- PC shipments fell to an estimated 68 million units globally in Q3 2022, a decrease of 19.5% compared to the same period last year and the fourth consecutive quarterly drop, according to a Gartner report released Monday.
- In the U.S., the year-over-year drop was just 17.3%, led by a sharp decline in laptop sales but buoyed by a small uptick in desktop sales, the report said.
- Pandemic disruptions drove two years of strong growth in the PC market, but geopolitical instability, inflation and an economic slowdown have forced businesses to cut discretionary spending, pushing down global demand for laptops and desktop computers.
The humble PC, a trusted workhorse of office life, remains a perennial top line item in enterprise hardware budgets. Next year, laptops and desktops are projected to account for close to one-third of hardware spending, according to a recent Spiceworks Ziff Davis report.
That’s good news for Dell, HP and Apple, the top three manufacturers in the U.S. market. Lenovo commands the global market, with a 23.9% share, according to Gartner.
The big picture is far more ominous.
In January, Gartner, which has been tracking PC shipments since the mid-1990s, detected a shift. Total worldwide shipments reached nearly 340 million units in 2021 — their highest level since 2012 — and then fell by 5% in Q4 2021, according to Gartner.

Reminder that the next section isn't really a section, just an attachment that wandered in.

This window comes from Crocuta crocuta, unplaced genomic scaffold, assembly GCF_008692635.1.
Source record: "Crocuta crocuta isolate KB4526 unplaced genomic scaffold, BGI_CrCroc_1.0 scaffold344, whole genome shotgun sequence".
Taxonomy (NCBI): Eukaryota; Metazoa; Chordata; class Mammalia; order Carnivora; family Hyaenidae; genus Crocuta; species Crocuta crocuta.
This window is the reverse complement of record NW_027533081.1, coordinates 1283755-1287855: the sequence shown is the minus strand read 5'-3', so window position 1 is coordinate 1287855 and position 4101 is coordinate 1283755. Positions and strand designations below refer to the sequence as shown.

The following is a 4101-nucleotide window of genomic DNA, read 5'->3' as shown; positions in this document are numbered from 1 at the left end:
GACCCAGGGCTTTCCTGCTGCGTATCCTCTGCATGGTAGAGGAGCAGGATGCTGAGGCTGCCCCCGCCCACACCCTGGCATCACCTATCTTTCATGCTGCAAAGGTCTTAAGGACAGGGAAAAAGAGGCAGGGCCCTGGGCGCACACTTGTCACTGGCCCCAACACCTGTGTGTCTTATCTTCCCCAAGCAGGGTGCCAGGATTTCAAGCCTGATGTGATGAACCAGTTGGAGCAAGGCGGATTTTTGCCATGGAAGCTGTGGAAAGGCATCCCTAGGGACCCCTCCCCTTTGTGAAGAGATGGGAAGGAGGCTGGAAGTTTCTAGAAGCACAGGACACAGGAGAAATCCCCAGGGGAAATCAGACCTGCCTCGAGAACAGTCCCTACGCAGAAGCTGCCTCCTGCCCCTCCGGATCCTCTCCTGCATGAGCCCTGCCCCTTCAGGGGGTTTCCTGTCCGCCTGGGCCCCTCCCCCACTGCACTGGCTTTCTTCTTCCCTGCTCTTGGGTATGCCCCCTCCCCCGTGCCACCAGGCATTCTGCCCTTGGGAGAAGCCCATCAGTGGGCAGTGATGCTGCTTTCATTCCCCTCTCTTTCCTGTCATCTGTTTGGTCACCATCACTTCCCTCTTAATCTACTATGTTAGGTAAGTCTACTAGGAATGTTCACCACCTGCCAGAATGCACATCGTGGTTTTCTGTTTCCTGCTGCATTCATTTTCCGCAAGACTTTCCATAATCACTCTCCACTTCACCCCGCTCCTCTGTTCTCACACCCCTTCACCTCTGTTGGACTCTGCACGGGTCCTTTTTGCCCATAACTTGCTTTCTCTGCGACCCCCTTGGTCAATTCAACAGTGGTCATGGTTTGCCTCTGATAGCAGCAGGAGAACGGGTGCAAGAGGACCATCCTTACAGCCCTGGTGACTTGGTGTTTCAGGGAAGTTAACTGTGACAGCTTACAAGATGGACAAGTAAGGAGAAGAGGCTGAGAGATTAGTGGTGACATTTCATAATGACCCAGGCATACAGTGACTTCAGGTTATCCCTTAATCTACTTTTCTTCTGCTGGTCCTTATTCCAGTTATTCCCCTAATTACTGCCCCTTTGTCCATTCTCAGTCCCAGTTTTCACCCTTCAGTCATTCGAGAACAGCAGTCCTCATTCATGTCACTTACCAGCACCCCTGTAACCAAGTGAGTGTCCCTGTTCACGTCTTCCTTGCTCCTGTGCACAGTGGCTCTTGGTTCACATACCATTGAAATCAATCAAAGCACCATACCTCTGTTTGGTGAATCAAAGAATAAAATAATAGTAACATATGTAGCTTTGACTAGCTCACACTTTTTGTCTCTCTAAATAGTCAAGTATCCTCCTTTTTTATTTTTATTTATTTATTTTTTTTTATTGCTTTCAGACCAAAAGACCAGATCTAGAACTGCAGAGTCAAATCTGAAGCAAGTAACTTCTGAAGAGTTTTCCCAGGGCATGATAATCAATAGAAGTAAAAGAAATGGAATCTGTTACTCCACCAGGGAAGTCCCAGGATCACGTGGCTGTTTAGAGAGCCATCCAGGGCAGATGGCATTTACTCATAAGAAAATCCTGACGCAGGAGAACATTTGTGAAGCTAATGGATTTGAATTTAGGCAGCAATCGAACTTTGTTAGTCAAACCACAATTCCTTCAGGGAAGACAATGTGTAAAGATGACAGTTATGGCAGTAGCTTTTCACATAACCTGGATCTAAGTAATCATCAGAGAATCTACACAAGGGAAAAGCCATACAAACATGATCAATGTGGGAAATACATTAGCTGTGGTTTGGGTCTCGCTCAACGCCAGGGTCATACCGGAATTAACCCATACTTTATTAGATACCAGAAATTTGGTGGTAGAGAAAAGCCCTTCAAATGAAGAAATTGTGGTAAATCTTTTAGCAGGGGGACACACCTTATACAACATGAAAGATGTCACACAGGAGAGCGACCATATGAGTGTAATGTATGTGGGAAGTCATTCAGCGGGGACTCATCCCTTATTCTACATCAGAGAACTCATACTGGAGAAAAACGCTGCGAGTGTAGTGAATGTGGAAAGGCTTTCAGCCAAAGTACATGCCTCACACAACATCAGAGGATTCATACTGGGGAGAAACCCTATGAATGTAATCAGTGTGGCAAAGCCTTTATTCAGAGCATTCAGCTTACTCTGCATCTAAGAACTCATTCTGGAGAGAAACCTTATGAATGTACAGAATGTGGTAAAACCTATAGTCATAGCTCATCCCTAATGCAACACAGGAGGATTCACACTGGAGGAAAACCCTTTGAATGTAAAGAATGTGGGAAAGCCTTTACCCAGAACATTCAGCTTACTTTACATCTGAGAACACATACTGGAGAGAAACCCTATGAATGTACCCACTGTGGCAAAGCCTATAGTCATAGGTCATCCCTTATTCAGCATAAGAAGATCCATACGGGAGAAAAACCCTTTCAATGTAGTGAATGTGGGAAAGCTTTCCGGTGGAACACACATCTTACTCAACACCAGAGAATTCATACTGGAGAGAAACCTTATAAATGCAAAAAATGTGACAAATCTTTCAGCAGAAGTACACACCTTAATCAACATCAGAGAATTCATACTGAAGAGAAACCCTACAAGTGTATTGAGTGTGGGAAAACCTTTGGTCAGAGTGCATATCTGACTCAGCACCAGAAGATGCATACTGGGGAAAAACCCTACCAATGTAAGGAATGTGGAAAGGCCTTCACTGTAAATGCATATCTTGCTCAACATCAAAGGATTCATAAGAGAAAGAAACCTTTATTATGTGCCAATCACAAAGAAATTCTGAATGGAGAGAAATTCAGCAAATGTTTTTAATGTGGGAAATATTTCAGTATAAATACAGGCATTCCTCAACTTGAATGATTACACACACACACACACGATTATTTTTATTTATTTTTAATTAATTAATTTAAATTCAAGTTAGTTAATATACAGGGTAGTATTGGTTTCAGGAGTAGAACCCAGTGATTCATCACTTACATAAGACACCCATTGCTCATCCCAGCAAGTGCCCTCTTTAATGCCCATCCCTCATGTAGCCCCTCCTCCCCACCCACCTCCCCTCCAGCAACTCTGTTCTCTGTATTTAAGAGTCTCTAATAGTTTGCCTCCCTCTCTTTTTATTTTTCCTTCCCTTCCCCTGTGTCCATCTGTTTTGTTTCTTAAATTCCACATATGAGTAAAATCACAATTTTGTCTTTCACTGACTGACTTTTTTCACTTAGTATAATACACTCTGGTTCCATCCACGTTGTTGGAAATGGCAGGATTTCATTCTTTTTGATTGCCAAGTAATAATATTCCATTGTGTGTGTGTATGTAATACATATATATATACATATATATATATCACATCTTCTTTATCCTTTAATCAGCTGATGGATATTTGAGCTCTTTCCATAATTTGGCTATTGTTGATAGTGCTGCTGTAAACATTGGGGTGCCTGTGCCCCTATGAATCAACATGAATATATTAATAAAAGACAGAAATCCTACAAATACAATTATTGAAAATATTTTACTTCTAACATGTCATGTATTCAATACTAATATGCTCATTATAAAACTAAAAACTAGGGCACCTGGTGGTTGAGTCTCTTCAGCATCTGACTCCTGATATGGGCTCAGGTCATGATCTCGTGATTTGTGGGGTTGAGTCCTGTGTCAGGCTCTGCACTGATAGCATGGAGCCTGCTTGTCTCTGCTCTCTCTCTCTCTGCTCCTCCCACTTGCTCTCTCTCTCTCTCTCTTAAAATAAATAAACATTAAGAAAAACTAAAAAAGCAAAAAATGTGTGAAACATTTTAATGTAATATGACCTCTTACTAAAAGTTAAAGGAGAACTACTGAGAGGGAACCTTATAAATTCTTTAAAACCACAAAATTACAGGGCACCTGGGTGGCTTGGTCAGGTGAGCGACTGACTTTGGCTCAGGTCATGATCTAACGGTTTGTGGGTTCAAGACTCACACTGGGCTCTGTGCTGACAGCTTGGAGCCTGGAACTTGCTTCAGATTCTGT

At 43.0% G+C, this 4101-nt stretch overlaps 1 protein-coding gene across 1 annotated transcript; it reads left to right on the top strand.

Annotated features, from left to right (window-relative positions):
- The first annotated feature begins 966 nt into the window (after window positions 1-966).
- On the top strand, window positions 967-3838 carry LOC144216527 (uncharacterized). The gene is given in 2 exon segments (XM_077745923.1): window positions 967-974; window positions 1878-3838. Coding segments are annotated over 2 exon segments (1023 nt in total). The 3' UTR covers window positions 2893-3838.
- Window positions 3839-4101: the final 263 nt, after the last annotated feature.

The decline has continued as the economy slowed, and it isn’t likely to end soon, according to Mikako Kitagawa, director analyst at Gartner.
Some fall in shipments was expected on the heels of the two-year buying spree that helped support remote and hybrid work, Kitagawa said. But 19.5% is the steepest quarterly decline since Gartner’s tracking began.
The normal refresh cycle for desktops is five-to-six years; for laptops it tops out at four years. After purchasing PCs in high numbers during the pandemic, many companies have a window of two years before they have to start thinking about replacements.
Refresh cycles have some built-in flexibility.
“Really, for laptops, it’s until they break down,” Kitagawa said. In a strong economy, she said she’s seen companies replace business laptops on a two-year cycle.
Desktops are preferred by many companies because they are cheaper and they last longer, according to Peter Tsai, senior technology analyst at Spiceworks Ziff Davis.
“They don’t get bumped and dropped, and some businesses will use desktops for up to a decade,” Tsai said.
Kitagawa has her own theory about laptops. During the pandemic, people traveled less and so did their laptops. The reduction in wear and tear may have given companies leeway to hold off on replacements.
That’s good news for budget hawks. Less so for PC manufacturers.